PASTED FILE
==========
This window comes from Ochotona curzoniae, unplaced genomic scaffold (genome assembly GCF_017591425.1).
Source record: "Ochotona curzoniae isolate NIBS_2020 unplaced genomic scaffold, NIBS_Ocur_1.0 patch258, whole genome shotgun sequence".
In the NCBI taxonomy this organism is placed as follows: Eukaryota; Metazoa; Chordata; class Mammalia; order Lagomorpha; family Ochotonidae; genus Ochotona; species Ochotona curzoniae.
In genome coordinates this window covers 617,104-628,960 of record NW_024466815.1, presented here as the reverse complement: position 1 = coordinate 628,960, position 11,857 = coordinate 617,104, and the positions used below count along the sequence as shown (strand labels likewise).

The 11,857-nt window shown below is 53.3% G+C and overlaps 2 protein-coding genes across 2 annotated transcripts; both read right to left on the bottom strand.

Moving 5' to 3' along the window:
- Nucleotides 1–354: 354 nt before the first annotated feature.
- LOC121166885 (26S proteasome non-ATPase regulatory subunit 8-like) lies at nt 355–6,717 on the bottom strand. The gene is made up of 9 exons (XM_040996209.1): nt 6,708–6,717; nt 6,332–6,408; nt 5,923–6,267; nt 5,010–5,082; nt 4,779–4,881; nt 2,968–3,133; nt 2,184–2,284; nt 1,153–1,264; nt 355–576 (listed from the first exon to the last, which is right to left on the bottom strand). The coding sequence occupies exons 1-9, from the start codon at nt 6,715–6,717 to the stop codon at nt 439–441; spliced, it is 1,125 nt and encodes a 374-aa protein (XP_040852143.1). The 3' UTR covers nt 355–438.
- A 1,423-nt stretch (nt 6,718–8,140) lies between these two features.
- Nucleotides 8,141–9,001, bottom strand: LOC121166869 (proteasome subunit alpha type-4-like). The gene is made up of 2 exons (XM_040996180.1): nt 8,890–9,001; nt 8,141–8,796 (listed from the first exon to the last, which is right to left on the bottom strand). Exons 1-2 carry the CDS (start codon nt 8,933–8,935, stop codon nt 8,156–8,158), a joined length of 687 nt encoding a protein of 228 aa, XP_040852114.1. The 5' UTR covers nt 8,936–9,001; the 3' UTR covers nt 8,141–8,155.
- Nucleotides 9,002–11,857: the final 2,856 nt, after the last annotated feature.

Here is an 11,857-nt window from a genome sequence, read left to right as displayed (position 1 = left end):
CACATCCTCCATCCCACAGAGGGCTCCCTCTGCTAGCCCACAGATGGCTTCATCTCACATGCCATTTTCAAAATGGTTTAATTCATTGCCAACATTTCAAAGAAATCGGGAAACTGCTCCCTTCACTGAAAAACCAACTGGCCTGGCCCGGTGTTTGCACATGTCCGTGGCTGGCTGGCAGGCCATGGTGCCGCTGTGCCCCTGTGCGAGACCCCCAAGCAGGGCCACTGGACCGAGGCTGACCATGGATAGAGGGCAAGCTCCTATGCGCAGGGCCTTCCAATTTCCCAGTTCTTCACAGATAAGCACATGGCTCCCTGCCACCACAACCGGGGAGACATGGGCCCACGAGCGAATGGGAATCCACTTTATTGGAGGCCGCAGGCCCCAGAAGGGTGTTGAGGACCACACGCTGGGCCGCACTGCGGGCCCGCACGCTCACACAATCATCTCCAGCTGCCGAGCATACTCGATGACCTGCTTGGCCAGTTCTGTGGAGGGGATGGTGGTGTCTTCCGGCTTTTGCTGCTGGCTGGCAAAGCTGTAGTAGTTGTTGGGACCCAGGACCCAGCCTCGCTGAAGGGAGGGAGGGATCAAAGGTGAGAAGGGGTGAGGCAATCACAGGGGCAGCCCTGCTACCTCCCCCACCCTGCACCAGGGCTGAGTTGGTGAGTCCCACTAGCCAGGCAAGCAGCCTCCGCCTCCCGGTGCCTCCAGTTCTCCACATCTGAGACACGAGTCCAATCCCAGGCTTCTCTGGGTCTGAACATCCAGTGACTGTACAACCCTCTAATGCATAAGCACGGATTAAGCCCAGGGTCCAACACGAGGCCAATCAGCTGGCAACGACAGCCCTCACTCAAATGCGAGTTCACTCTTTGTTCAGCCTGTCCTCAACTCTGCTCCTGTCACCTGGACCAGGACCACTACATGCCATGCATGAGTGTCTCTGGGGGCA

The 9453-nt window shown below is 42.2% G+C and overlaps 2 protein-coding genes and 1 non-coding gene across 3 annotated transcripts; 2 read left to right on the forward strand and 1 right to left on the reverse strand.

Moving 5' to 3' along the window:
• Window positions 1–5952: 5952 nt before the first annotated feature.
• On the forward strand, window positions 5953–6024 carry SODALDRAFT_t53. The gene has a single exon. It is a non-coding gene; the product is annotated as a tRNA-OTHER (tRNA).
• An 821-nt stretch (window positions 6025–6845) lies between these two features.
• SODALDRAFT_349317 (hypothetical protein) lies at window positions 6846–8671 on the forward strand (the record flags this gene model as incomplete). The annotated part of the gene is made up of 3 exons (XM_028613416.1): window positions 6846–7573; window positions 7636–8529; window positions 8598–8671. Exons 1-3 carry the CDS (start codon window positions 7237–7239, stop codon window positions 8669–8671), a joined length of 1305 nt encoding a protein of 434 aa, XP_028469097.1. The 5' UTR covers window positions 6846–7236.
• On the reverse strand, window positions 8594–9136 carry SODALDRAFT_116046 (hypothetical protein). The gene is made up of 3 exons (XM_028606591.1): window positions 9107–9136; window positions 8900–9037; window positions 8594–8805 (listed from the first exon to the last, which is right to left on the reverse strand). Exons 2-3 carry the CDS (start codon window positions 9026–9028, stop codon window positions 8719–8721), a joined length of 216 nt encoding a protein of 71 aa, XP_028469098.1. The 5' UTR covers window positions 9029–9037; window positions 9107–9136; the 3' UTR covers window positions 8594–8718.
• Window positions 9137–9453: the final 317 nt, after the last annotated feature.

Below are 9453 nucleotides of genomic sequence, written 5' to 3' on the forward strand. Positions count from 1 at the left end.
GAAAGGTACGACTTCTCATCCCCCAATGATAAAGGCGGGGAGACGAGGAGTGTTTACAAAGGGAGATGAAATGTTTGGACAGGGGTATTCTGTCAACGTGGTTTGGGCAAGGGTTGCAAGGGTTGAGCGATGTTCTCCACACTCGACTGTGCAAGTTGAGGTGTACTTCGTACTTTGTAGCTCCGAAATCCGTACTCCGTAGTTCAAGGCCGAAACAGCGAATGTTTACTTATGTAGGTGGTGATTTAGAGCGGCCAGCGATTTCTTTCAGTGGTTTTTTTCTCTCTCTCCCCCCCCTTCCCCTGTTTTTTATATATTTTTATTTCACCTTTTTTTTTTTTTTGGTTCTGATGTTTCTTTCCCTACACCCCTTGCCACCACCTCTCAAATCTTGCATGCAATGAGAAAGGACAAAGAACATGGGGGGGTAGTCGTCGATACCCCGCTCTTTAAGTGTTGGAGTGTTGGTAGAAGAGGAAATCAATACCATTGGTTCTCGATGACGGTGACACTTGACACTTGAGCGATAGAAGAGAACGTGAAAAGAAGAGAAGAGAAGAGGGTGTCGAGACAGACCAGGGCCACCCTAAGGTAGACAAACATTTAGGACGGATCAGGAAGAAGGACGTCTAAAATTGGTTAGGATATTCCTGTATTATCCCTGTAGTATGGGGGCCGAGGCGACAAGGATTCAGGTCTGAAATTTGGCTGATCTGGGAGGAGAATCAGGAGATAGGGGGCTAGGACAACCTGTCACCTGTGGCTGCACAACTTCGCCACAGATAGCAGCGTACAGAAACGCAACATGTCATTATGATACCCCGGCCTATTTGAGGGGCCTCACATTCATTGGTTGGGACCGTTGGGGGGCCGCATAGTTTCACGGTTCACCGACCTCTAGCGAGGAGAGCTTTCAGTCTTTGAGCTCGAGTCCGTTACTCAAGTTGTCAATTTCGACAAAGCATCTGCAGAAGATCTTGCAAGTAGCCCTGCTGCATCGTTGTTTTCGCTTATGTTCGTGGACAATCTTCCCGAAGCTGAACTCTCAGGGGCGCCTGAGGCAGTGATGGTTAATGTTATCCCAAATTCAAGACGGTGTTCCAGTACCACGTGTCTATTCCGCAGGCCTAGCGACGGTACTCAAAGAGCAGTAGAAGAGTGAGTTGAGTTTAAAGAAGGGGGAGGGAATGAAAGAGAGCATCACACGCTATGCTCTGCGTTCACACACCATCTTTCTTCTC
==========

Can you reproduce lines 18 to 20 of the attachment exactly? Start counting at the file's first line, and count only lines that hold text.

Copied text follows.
• An 821-nt stretch (window positions 6025–6845) lies between these two features.
• SODALDRAFT_349317 (hypothetical protein) lies at window positions 6846–8671 on the forward strand (the record flags this gene model as incomplete). The annotated part of the gene is made up of 3 exons (XM_028613416.1): window positions 6846–7573; window positions 7636–8529; window positions 8598–8671. Exons 1-3 carry the CDS (start codon window positions 7237–7239, stop codon window positions 8669–8671), a joined length of 1305 nt encoding a protein of 434 aa, XP_028469097.1. The 5' UTR covers window positions 6846–7236.
• On the reverse strand, window positions 8594–9136 carry SODALDRAFT_116046 (hypothetical protein). The gene is made up of 3 exons (XM_028606591.1): window positions 9107–9136; window positions 8900–9037; window positions 8594–8805 (listed from the first exon to the last, which is right to left on the reverse strand). Exons 2-3 carry the CDS (start codon window positions 9026–9028, stop codon window positions 8719–8721), a joined length of 216 nt encoding a protein of 71 aa, XP_028469098.1. The 5' UTR covers window positions 9029–9037; window positions 9107–9136; the 3' UTR covers window positions 8594–8718.